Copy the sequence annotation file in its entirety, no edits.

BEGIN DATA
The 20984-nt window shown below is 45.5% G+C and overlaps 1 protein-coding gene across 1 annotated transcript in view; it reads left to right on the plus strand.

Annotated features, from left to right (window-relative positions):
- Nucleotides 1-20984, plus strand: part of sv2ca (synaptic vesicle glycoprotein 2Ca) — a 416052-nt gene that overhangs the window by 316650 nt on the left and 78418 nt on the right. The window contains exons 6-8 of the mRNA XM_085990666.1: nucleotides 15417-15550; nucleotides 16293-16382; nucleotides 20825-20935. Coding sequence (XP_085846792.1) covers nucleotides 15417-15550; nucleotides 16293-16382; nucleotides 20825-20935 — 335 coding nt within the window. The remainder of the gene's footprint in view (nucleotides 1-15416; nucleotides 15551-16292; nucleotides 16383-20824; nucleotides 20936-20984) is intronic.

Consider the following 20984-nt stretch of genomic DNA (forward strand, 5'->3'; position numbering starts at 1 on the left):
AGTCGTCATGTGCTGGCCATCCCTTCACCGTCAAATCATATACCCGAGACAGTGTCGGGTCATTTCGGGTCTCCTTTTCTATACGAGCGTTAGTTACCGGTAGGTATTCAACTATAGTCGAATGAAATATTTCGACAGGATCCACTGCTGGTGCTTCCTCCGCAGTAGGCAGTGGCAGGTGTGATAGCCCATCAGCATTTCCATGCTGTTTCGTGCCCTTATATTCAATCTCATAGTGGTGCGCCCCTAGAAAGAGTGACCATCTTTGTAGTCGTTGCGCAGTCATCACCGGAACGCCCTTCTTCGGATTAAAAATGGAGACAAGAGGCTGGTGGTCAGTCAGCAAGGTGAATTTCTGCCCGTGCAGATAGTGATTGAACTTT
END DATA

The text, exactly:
The 20984-nt window shown below is 45.5% G+C and overlaps 1 protein-coding gene across 1 annotated transcript in view; it reads left to right on the plus strand.

Annotated features, from left to right (window-relative positions):
- Nucleotides 1-20984, plus strand: part of sv2ca (synaptic vesicle glycoprotein 2Ca) — a 416052-nt gene that overhangs the window by 316650 nt on the left and 78418 nt on the right. The window contains exons 6-8 of the mRNA XM_085990666.1: nucleotides 15417-15550; nucleotides 16293-16382; nucleotides 20825-20935. Coding sequence (XP_085846792.1) covers nucleotides 15417-15550; nucleotides 16293-16382; nucleotides 20825-20935 — 335 coding nt within the window. The remainder of the gene's footprint in view (nucleotides 1-15416; nucleotides 15551-16292; nucleotides 16383-20824; nucleotides 20936-20984) is intronic.

Consider the following 20984-nt stretch of genomic DNA (forward strand, 5'->3'; position numbering starts at 1 on the left):
AGTCGTCATGTGCTGGCCATCCCTTCACCGTCAAATCATATACCCGAGACAGTGTCGGGTCATTTCGGGTCTCCTTTTCTATACGAGCGTTAGTTACCGGTAGGTATTCAACTATAGTCGAATGAAATATTTCGACAGGATCCACTGCTGGTGCTTCCTCCGCAGTAGGCAGTGGCAGGTGTGATAGCCCATCAGCATTTCCATGCTGTTTCGTGCCCTTATATTCAATCTCATAGTGGTGCGCCCCTAGAAAGAGTGACCATCTTTGTAGTCGTTGCGCAGTCATCACCGGAACGCCCTTCTTCGGATTAAAAATGGAGACAAGAGGCTGGTGGTCAGTCAGCAAGGTGAATTTCTGCCCGTGCAGATAGTGATTGAACTTT